Some 18 African countries are holding their elections this year with various outcomes expected as the continent trudges along over the ever-changing Covid-19 pandemic.
Six of these countries, including Kenya, Djibouti, Somaliland, Angola, Mali and Sudan are electing their president in these suffrages. In some of these countries, elections have a lot of influence on the trade and industry sector with some economies almost coming to a standstill.
Among the most-watched elections for 2022 are those in Kenya, Angola and Senegal. These suffrages will influence the three countries’ political trajectories and are likely to increase tensions.
2022 elections in Kenya
In Kenya, the last presidential election in 2017 pitted outgoing Uhuru Kenyatta against Raila Odinga. They have however come together in a union of sorts and many see this as a way of grooming Odinga for the highest office in the land.
A plan to expand the executive backfired after the courts threw out the Building Bridges Initiative (BBI) which was being pushed by Uhuru and Odinga. The unpopular initiative was to create new posts, including those of prime minister and deputy ministers, to make ministers members of parliament and allocate a position for the opposition leader.
In 2017, firms cut back on output while investors held on to their capital. In addition, some businesses diverted their cargo from Mombasa Port to Tanzanian ports. There were also increased travel advisories by western governments against travel to Kenya.
With the upcoming election, it is possible that businesses may suffer the same fate.
This is due to the anxiety that comes with not knowing what the election outcomes will be, reduced investments to cut down on risks, reduced government spending and people travelling to the rural areas to vote.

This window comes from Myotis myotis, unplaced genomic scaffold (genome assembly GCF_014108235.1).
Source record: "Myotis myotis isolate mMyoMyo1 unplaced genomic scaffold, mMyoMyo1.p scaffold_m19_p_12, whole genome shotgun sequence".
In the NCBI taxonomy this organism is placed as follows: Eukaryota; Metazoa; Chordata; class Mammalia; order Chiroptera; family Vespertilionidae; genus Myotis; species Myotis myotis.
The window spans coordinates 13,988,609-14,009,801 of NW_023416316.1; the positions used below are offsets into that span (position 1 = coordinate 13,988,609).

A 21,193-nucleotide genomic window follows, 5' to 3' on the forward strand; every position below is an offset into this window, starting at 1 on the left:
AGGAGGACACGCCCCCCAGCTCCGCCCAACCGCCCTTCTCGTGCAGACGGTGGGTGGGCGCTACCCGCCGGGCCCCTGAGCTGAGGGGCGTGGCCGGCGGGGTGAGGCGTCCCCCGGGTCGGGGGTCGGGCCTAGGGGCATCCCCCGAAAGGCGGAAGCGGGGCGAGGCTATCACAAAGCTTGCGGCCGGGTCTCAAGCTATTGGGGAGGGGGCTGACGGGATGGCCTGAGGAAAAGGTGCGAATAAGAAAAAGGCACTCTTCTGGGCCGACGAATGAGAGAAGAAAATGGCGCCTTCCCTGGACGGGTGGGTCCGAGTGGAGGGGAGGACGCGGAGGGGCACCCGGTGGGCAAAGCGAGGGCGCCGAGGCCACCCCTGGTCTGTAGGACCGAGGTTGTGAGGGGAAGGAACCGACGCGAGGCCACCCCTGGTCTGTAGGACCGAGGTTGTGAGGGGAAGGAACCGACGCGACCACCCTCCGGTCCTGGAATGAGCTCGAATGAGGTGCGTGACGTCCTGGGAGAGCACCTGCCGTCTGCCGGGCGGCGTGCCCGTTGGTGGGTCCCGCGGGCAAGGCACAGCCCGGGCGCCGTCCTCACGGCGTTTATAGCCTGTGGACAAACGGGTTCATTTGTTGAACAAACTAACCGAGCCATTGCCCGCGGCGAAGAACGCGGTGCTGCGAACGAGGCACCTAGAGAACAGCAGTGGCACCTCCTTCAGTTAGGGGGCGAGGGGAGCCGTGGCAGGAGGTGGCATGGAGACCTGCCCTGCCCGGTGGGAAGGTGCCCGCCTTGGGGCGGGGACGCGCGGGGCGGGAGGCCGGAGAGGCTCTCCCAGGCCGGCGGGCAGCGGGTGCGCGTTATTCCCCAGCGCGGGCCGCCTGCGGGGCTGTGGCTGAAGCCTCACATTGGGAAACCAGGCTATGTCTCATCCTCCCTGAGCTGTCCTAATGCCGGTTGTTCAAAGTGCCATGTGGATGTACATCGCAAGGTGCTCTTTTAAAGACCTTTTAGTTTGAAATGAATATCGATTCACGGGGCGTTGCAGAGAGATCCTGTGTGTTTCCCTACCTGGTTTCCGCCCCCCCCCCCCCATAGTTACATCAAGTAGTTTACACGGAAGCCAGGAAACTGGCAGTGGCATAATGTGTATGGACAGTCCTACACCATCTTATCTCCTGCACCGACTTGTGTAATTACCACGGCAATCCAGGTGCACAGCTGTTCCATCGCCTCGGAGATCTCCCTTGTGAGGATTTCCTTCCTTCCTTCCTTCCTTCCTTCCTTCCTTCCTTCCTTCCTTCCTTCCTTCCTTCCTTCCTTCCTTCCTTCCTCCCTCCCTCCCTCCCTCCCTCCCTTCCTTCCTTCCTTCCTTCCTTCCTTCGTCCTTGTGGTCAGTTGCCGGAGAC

A look at 2022 elections in Angola
Angola’s presidential elections will see President Joao Manuel Lourenço probably seeking a second term after taking over from José Eduardo Dos Santos in 2017.
Dos Santos was in power for over four decades.
Lourenço’s ascent to power was devised by the People’s Movement for the Liberation of Angola (MPLA) as a succession plan. He was fronted as the party’s candidate for the presidency. The polls were marred by irregularities which initially undermined his claim to the legitimate presidential office.
He has received widespread appreciation for his reformist initiatives, particularly in the areas of corruption prevention and the relative opening up of political space.
Economic recession, poverty, and inequality have been the most pressing issues facing the country in recent years.
Upcoming 2022 elections in Senegal
Elections for local and parliamentary offices are scheduled to take place in Senegal in 2022 three years after President Macky Sall was re-elected for his second term.
Tensions are high, and riots erupted in March 2021 as a result of the arrest of opposition leader Ousmane Sonko, which occurred against a backdrop of socio-economic complaints, among other things.
The elections will take place two years before the presidential election where Sall is rumoured to be considering running for another term in office. The perception of political opponents being disqualified by the judiciary, troublesome elections and other constitutional revisions, and economic challenges compounded by Covid-19 will all put Sall’s government and the country’s political stability to the test in the coming months.